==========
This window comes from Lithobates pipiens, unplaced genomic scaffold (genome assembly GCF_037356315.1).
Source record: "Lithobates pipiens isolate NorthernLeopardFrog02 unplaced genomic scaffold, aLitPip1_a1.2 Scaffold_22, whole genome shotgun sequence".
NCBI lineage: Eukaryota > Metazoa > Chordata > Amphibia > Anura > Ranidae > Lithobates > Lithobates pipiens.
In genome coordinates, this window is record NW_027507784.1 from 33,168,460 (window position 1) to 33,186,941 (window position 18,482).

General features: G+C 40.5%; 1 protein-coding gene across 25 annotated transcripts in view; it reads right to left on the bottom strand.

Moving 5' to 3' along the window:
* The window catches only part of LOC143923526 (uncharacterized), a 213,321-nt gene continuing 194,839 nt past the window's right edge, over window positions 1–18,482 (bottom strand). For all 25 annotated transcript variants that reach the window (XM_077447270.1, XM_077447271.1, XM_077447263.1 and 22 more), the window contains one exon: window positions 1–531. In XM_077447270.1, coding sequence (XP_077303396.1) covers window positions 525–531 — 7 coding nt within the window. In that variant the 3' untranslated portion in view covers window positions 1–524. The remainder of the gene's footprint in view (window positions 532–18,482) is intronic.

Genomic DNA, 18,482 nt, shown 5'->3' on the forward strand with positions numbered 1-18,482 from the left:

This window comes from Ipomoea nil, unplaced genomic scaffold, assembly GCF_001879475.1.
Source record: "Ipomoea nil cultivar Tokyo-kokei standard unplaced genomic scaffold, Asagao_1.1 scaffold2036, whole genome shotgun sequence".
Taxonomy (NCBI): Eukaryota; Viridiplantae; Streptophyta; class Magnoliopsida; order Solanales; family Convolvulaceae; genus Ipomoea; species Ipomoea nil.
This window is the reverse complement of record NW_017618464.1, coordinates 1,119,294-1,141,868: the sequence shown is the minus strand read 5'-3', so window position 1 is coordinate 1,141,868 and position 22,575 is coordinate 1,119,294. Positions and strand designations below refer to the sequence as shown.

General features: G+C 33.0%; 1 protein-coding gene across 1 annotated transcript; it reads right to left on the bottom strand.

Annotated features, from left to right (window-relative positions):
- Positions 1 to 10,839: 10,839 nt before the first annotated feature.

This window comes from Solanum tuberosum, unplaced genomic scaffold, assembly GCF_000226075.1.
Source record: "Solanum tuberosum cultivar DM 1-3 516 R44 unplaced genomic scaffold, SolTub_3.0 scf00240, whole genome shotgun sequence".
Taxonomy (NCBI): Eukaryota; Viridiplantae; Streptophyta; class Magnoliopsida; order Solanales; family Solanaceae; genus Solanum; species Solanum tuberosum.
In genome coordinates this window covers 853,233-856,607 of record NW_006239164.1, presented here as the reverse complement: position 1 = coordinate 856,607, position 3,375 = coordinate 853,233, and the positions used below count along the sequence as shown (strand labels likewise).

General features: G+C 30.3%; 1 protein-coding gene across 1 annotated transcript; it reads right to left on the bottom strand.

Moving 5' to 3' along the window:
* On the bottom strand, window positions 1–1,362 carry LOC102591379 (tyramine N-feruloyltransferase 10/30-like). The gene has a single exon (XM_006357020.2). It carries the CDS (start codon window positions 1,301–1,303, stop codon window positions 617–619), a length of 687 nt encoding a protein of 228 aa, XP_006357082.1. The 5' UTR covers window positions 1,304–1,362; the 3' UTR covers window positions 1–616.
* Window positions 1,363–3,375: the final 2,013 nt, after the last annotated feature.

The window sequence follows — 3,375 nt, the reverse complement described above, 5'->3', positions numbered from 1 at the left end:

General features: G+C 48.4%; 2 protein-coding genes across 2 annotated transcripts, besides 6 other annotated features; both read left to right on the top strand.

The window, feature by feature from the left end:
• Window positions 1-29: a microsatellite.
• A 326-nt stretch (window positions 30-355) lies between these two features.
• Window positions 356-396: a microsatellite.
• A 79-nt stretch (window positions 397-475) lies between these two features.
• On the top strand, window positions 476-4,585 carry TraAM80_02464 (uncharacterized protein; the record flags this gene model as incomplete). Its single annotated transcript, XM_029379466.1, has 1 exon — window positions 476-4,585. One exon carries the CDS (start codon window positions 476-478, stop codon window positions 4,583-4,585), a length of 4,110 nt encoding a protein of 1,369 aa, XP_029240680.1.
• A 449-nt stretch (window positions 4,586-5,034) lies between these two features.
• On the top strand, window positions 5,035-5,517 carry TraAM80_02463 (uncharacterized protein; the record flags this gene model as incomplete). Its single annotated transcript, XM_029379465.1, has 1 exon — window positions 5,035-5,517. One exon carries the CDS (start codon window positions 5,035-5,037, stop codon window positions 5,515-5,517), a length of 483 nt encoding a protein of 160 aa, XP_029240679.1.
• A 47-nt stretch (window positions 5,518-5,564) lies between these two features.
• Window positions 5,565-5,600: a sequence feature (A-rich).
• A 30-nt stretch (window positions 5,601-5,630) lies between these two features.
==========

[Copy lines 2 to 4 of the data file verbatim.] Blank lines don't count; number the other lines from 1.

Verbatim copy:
Source record: "Lithobates pipiens isolate NorthernLeopardFrog02 unplaced genomic scaffold, aLitPip1_a1.2 Scaffold_22, whole genome shotgun sequence".
NCBI lineage: Eukaryota > Metazoa > Chordata > Amphibia > Anura > Ranidae > Lithobates > Lithobates pipiens.
In genome coordinates, this window is record NW_027507784.1 from 33,168,460 (window position 1) to 33,186,941 (window position 18,482).